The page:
Table of Contents

Volume 4, Issue 12                                                                                 December, 2018

A final farewell

The mission of the Psychiatry Letter 
By Nassir Ghaemi 

When I started PL, I felt that there was information that I wanted to share with the clinical community in a way that I could not share in scientific articles or books. I realized that many clinicians turned to newsletters for guidance, and after some consideration of the effort in time and cost, I decided to try this mechanism of communication.  I had some things I wanted to say. Over the past four years, I have said those things. Now, I’m finished.

Over half a century ago, one of the core founders of psychopharmacology in the United States, Frank Ayd MD, decided to start a newsletter.  He described the plan to another key founder of the field, Harvard psychiatrist Gerald Klerman.  Klerman predicted the newsletter wouldn’t last long, because Ayd would run out of things to say.  Ayd recalled this discussion 40 years later, in the 2000s, when his International Drug Therapy Newsletter had outlived Klerman and would soon outlast its founder Ayd too. Klerman’s prophecy applied to me, not Ayd.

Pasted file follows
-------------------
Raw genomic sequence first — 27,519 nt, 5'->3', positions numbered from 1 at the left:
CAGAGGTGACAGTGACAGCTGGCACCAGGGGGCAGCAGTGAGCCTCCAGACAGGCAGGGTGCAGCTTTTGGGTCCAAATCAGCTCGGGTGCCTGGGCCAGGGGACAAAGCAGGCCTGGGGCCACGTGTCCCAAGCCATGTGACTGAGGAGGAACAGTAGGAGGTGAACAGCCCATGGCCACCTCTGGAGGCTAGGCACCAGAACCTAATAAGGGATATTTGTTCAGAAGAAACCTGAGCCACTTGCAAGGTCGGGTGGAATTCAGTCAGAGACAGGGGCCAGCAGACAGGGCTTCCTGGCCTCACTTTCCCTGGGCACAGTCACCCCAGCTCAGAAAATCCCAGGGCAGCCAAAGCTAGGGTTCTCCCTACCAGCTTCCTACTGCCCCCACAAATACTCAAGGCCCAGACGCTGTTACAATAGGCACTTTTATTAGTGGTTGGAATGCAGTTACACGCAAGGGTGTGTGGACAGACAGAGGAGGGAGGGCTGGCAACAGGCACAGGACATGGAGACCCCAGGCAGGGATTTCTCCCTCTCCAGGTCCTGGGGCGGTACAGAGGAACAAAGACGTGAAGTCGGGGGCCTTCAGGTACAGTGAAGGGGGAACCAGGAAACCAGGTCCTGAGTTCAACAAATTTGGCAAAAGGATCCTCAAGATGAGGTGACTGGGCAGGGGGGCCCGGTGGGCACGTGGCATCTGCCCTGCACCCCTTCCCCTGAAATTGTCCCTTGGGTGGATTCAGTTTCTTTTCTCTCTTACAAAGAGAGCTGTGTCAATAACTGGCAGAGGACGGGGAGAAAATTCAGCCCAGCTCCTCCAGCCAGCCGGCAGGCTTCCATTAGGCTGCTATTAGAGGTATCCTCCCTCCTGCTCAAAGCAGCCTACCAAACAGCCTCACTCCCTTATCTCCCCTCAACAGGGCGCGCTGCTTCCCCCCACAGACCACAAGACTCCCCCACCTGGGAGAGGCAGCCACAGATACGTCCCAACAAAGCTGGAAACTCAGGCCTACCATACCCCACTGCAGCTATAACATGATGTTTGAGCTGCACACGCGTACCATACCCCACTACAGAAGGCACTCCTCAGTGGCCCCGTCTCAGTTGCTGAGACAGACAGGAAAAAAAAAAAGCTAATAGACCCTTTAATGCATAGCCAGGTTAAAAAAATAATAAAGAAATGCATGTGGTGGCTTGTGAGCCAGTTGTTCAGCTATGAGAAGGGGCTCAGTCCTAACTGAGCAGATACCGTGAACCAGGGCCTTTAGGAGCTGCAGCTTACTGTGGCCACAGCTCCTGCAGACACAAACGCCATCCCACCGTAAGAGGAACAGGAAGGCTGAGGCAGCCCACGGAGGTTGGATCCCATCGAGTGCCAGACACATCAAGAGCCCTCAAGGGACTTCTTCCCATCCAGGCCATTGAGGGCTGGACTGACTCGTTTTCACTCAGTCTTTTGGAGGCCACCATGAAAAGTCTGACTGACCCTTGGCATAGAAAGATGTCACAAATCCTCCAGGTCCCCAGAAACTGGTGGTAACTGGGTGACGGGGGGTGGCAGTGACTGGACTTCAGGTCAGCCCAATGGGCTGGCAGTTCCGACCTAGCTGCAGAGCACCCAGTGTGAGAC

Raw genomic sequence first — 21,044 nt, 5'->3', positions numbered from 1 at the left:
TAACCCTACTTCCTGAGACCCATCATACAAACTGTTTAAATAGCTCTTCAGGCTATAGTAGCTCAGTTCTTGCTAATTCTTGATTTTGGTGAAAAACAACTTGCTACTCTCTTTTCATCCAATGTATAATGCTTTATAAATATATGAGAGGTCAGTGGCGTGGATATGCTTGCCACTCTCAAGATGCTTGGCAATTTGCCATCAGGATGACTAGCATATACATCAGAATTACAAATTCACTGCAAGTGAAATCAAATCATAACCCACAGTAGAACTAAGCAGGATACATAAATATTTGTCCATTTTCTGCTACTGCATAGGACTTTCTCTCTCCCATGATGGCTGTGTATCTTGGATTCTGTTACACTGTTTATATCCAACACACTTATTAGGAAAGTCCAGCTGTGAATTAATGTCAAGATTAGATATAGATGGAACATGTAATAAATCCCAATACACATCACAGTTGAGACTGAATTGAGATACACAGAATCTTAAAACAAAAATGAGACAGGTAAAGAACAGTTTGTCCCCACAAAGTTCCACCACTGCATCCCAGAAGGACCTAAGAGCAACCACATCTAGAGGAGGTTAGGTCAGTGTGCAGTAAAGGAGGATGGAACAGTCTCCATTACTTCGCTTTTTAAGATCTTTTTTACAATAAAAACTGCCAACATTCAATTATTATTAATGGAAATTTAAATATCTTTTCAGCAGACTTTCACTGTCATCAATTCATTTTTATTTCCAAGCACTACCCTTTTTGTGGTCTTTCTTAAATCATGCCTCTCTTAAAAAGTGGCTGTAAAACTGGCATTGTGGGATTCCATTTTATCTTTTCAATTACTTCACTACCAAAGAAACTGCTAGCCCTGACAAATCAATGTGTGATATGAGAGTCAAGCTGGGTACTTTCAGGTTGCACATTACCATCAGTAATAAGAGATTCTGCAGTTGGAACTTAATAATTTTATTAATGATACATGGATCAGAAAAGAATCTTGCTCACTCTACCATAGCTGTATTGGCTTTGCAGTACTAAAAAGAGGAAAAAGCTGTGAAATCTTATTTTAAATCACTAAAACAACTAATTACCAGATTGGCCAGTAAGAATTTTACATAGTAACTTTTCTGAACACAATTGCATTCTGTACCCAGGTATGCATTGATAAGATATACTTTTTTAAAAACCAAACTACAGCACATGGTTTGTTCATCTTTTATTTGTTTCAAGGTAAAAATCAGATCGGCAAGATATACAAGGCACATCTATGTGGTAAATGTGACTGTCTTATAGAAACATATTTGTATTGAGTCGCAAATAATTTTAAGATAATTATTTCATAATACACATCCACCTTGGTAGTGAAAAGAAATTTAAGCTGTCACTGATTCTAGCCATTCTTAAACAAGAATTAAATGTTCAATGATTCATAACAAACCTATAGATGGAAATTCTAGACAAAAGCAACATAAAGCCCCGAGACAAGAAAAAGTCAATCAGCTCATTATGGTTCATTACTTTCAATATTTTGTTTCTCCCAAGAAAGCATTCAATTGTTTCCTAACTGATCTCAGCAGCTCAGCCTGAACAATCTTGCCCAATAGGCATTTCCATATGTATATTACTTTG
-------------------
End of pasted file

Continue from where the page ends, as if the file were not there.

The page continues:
I wanted to present a new approach to psychiatry, one that was not present in any other newsletter, and in fact not present in any textbook, nor in most books or scientific articles. This is an approach that is disease-oriented, not symptom-oriented, in treatment as well as in diagnosis.  It rejects 20th century American psychiatry’s emphasis on DSM for symptom-based diagnosis and standard neurotransmitter-based  psychopharmacology for symptom-based treatment.  It goes back to the 19th century for an emphasis on disease and forward to the 21st century for an emphasis on non-neurotransmitter-based psychopharmacology.

Four years of PL archives will remain available on the PL website to allow all visitors to find and read the articles that lay out this approach. Further, these PL articles laid the basis for much of the material in my new textbook of psychopharmacology.  In that sense, the material of PL will live on.  Further, in the website, we plan to make e-books available so that this material is accessible more easily, and I plan to continue to provide analyses and commentary on new scientific articles as they are published. 

PL never was destined to continue just for the sake of continuing.  It didn’t exist, like other newsletters, just to fund itself. Recently, another newsletter approached PL to buy its subscriber base. PL wasn’t for sale. 

It had a mission. 

Mission accomplished. 

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